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COMPUTER NETWORKS 4
Terms in this set (11)
Whats a link layer packet called?
Difference between router and link-layer switch
A network-layer packet is a datagram. A router forwards a packet based on the packet's IP (layer 3) address. A link-layer switch forwards a packet based on the packet's MAC (layer 2) address
Types of switching fabrics
Switching via memory;
switching via a bus;
switching via an interconnection network
An interconnection network can forward packets in parallel as long as all the packets are being forwarded to different output ports.
Whats HOL and where does it occur?
Head of the line blocking: refers to when a queued packet at the front of the queue blocks the other packets from moving forward even if their output ports are available.
Do routers have IP addresses? If so, how many?
They have one on each interface
Suppose there are three routers between a source host and a destination host.
Ignoring fragmentation, an IP datagram sent from the source host to the destination host will travel over how many interfaces? How many forwarding tables will be indexed to move the datagram from the source to the destination?
3 routing tables
How does the receiving host know which transport layer protocol to deliver data to i.e UDP or TCP?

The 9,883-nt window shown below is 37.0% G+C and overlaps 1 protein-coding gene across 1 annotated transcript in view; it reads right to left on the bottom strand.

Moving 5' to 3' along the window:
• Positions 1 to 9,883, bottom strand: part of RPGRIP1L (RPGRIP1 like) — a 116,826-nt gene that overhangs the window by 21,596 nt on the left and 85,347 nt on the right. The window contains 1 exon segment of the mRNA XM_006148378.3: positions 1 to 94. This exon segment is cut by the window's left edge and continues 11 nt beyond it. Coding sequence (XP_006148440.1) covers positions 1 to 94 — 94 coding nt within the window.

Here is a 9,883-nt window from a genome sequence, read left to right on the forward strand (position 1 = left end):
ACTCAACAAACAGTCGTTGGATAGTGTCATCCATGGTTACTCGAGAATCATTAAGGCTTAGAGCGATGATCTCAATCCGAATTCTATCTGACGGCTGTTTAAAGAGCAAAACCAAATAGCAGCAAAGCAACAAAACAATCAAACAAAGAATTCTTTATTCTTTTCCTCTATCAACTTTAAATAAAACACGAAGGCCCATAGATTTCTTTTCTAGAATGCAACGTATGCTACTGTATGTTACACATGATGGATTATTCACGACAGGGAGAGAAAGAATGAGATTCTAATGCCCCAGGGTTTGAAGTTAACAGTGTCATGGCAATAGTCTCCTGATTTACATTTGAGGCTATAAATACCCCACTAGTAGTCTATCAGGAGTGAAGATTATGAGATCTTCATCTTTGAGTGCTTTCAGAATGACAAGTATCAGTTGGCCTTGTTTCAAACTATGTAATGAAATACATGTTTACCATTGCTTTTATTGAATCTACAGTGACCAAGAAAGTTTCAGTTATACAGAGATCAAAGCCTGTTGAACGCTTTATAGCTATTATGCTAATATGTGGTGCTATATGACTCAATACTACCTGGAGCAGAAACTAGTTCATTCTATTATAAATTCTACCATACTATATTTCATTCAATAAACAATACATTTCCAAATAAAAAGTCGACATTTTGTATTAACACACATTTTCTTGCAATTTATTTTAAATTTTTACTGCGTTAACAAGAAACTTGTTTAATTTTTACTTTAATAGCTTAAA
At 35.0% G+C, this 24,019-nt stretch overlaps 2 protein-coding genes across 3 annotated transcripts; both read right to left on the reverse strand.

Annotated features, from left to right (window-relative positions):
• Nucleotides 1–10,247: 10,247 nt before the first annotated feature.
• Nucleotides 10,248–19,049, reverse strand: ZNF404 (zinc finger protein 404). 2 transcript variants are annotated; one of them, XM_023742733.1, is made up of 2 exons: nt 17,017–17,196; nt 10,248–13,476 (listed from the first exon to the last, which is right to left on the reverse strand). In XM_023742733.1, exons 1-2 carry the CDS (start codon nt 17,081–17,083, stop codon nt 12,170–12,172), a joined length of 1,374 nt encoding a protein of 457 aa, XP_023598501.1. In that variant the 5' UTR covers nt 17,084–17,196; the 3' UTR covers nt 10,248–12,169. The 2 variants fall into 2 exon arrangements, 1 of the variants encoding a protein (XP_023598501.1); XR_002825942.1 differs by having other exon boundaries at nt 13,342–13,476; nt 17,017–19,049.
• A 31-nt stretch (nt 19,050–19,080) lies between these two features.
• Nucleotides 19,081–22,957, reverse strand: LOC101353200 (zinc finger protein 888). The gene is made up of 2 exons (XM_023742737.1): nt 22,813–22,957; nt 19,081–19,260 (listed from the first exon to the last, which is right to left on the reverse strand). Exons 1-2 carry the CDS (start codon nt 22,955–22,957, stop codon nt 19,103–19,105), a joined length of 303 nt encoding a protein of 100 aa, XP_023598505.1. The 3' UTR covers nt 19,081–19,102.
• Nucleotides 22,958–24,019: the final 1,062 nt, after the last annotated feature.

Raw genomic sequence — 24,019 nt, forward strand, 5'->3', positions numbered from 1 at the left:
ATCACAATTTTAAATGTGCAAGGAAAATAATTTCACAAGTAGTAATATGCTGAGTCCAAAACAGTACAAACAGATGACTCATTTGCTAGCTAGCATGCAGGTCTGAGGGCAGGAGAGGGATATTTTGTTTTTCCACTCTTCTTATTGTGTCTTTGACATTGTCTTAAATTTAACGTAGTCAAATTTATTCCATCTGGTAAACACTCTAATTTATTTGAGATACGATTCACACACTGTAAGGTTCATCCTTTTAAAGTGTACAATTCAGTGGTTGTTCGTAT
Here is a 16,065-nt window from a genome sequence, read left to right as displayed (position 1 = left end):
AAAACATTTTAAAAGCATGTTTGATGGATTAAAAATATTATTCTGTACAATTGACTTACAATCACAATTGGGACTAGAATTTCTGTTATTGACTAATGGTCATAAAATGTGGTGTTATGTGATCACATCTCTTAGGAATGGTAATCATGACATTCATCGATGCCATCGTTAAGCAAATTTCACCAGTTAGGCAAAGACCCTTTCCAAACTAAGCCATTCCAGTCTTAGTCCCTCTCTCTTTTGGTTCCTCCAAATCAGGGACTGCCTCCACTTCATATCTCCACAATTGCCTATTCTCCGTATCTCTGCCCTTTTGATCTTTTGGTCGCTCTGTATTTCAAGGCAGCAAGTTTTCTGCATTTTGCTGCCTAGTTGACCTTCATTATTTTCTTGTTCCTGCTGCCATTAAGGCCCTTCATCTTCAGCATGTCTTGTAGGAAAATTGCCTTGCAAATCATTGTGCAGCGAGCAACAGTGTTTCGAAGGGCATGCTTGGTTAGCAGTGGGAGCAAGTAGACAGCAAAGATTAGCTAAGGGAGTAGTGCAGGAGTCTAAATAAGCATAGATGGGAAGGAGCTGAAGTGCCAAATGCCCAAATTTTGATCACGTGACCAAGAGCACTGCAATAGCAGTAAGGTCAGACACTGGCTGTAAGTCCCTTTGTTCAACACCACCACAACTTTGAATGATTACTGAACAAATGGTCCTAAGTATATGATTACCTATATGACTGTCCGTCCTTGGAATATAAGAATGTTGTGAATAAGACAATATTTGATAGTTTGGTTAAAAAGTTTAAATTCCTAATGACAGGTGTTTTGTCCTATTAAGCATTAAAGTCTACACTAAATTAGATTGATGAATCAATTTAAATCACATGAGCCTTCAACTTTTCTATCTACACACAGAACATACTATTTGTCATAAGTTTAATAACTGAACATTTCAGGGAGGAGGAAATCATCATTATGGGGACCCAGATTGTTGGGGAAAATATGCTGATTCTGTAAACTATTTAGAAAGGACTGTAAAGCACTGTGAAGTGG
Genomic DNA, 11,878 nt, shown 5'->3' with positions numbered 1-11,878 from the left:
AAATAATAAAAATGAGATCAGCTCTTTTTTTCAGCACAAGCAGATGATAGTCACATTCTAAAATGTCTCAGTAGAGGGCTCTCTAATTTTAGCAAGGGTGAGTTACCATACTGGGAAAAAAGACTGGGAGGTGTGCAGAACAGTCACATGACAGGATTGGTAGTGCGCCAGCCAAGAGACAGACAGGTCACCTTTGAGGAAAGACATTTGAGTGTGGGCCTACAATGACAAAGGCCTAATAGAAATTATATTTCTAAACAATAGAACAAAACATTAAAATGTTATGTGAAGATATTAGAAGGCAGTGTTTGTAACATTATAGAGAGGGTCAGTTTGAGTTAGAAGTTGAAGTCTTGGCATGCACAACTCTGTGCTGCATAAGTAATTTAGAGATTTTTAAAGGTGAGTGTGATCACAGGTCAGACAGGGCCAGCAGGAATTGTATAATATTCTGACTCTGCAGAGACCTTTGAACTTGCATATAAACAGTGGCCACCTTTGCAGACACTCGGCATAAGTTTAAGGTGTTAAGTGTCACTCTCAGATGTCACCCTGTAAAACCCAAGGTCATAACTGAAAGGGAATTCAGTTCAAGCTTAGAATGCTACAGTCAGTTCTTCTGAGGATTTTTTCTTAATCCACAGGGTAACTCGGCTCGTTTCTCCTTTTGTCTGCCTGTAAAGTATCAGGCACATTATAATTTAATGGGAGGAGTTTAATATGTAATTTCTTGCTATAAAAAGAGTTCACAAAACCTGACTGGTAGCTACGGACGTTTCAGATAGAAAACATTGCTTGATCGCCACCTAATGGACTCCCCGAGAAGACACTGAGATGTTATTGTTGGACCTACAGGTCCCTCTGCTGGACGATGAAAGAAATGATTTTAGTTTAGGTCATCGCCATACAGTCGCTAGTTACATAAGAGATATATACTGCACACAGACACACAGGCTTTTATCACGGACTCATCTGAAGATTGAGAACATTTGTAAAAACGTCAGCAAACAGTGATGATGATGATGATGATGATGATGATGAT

The 8-bit protocol field in the IP datagram contains information about which transport layer protocol the destination host should pass the segment to
Suppose you purchase a wireless router and connect it to your cable modem.
Also suppose that your ISP dynamically assigns your connected device (that
is, your wireless router) one IP address. Also suppose that you have five PCs
at home that use 802.11 to wirelessly connect to your wireless router. How
are IP addresses assigned to the five PCs? Does the wireless router use NAT?
Why or why not?
Router typically has a DHCP server. DHCP is used to assign IP address to the router interface and the 5 PCs. Wireless router also uses NAT as it obtains only one IP address from the ISP
Link state vs Distance vector routing algorithm
- has complete knowledge of the entire topology(network)
-uses dikstra's algorithm
Distance Vector algorithm
-a node has knowledge of only the nodes that are physically connected to it
-calculates route costs iteratively
- distributed(each node notifies the other when its DV changes0
Why are different inter-AS and intra-AS protocols used in the Internet?
Define and contrast the following terms: subnet, prefix, and BGP route.
A subnet is a portion of a larger network; a subnet does not contain a router; its
boundaries are defined by the router and host interfaces.
A prefix is the network
portion of a CDIRized address; it is written in the form a.b.c.d/x
Suppose that a source node and a destination require that a fixed amount of capacity always be available at all routers on the path between the source and destination node, for the exclusive use of traffic flowing between this source and destination node. Would this argue in favor of a VC or datagram architecture? Why?
In order for a router to maintain an available fixed amount of capacity on the path between the source and destination node for that source destination pair, it would need to know the characteristics of the traffic from all sessions passing through that link. That is, the router must have per-session state in the router. This is possible in a connection-oriented network, but not with a connectionless network. Thus, a connection oriented VC network would be preferable.
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